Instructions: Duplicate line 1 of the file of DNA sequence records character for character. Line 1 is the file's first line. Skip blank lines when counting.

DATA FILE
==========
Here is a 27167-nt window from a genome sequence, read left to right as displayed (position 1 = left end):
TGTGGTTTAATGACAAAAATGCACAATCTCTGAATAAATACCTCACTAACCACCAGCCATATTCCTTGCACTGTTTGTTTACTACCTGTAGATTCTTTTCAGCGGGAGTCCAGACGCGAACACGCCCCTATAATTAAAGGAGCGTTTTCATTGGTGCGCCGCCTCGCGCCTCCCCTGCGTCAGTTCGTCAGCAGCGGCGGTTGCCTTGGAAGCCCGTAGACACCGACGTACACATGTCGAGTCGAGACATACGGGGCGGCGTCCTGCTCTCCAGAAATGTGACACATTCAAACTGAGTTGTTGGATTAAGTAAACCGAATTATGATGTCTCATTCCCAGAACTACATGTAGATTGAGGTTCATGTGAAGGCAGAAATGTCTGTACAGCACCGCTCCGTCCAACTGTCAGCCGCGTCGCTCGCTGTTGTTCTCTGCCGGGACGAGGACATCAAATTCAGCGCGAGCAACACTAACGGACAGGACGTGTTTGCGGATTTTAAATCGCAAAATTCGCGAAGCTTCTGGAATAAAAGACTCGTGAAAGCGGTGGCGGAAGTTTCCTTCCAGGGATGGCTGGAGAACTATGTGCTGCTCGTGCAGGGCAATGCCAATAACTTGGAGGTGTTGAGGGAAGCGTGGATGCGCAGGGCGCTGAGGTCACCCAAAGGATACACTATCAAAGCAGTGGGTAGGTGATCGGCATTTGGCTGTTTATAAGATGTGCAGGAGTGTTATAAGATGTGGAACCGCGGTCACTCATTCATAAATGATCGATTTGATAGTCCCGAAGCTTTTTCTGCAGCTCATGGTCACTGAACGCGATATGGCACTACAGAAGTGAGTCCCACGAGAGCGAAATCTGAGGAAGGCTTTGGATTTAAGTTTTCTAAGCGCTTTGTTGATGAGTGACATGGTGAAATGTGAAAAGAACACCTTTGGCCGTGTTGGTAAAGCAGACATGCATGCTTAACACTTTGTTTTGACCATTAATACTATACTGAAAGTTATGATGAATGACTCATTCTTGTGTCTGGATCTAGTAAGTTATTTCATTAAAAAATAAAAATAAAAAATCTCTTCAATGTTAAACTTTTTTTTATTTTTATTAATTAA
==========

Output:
Here is a 27167-nt window from a genome sequence, read left to right as displayed (position 1 = left end):